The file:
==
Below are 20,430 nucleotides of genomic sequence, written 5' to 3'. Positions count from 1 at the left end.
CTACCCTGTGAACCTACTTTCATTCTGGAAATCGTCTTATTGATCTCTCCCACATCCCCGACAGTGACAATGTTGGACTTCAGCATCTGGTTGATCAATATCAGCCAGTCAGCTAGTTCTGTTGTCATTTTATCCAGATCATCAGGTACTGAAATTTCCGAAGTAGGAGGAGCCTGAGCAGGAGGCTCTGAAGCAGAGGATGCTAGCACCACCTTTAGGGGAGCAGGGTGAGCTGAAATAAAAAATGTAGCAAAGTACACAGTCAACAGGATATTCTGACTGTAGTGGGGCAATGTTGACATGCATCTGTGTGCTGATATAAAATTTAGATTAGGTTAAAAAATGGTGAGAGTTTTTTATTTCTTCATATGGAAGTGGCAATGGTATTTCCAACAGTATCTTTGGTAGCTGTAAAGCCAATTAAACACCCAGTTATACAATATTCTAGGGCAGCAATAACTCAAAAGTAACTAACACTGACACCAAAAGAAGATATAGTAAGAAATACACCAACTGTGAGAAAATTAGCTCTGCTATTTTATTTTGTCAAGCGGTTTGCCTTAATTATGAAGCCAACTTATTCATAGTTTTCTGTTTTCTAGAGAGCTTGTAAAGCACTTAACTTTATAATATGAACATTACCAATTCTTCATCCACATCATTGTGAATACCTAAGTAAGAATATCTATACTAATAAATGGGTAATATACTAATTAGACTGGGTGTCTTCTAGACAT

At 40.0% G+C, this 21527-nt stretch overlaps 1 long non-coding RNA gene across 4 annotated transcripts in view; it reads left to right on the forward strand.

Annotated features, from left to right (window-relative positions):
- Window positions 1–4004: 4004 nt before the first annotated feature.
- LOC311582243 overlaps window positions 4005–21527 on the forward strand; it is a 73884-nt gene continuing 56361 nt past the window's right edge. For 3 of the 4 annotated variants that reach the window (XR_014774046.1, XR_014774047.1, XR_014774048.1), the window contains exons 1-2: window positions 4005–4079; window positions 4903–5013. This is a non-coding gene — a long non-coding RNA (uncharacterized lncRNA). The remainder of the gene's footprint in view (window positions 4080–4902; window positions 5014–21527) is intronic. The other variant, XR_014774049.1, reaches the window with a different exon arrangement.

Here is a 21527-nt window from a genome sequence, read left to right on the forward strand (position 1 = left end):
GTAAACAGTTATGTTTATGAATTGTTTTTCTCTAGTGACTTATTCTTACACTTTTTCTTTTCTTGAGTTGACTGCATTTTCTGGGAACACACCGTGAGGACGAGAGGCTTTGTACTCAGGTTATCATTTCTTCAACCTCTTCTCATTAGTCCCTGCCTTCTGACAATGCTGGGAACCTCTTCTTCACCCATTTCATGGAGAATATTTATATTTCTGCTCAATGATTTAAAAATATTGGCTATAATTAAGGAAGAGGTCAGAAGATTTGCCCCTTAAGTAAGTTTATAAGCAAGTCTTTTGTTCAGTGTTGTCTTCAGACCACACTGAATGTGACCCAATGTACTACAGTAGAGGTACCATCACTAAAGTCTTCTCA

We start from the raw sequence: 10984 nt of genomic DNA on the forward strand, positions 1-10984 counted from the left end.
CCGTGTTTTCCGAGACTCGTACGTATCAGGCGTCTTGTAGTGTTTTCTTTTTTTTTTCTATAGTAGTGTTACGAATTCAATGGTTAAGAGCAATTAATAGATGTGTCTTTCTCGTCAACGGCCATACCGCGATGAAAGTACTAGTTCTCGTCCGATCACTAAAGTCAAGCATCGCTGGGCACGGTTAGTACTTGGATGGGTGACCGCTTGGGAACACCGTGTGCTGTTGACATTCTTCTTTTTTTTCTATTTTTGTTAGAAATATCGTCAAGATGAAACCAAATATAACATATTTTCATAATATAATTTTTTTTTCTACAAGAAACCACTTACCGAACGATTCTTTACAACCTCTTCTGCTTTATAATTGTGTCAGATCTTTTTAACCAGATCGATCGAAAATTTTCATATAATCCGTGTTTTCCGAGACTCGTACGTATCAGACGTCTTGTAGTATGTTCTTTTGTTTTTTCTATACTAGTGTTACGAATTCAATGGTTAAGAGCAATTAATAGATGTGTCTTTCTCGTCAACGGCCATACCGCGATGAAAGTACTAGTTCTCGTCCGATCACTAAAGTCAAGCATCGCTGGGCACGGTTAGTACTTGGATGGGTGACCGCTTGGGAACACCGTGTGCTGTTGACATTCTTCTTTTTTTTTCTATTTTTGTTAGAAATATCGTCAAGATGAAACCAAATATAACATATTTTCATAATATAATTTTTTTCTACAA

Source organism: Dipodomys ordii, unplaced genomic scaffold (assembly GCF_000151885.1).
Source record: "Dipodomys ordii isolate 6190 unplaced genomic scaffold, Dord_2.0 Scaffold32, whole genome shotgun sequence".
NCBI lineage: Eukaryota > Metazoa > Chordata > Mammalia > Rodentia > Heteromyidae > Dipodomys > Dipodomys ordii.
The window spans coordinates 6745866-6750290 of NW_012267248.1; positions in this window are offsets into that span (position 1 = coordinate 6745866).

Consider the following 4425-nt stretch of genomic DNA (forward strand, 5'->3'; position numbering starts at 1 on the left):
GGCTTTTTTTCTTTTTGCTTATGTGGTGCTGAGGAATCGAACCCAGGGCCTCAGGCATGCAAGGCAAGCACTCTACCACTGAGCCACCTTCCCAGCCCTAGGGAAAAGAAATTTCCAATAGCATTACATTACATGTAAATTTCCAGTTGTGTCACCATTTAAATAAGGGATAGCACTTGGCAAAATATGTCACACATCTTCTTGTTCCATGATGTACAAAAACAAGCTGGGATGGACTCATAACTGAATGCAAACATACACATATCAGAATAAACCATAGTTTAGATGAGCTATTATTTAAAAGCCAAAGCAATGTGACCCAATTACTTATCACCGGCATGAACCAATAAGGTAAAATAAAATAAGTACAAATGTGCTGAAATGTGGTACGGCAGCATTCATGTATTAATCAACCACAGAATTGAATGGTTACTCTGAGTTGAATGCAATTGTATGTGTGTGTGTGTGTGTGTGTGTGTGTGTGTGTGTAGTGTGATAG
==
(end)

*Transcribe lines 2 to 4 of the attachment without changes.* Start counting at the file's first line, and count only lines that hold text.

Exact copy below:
CTACCCTGTGAACCTACTTTCATTCTGGAAATCGTCTTATTGATCTCTCCCACATCCCCGACAGTGACAATGTTGGACTTCAGCATCTGGTTGATCAATATCAGCCAGTCAGCTAGTTCTGTTGTCATTTTATCCAGATCATCAGGTACTGAAATTTCCGAAGTAGGAGGAGCCTGAGCAGGAGGCTCTGAAGCAGAGGATGCTAGCACCACCTTTAGGGGAGCAGGGTGAGCTGAAATAAAAAATGTAGCAAAGTACACAGTCAACAGGATATTCTGACTGTAGTGGGGCAATGTTGACATGCATCTGTGTGCTGATATAAAATTTAGATTAGGTTAAAAAATGGTGAGAGTTTTTTATTTCTTCATATGGAAGTGGCAATGGTATTTCCAACAGTATCTTTGGTAGCTGTAAAGCCAATTAAACACCCAGTTATACAATATTCTAGGGCAGCAATAACTCAAAAGTAACTAACACTGACACCAAAAGAAGATATAGTAAGAAATACACCAACTGTGAGAAAATTAGCTCTGCTATTTTATTTTGTCAAGCGGTTTGCCTTAATTATGAAGCCAACTTATTCATAGTTTTCTGTTTTCTAGAGAGCTTGTAAAGCACTTAACTTTATAATATGAACATTACCAATTCTTCATCCACATCATTGTGAATACCTAAGTAAGAATATCTATACTAATAAATGGGTAATATACTAATTAGACTGGGTGTCTTCTAGACAT

At 40.0% G+C, this 21527-nt stretch overlaps 1 long non-coding RNA gene across 4 annotated transcripts in view; it reads left to right on the forward strand.

Annotated features, from left to right (window-relative positions):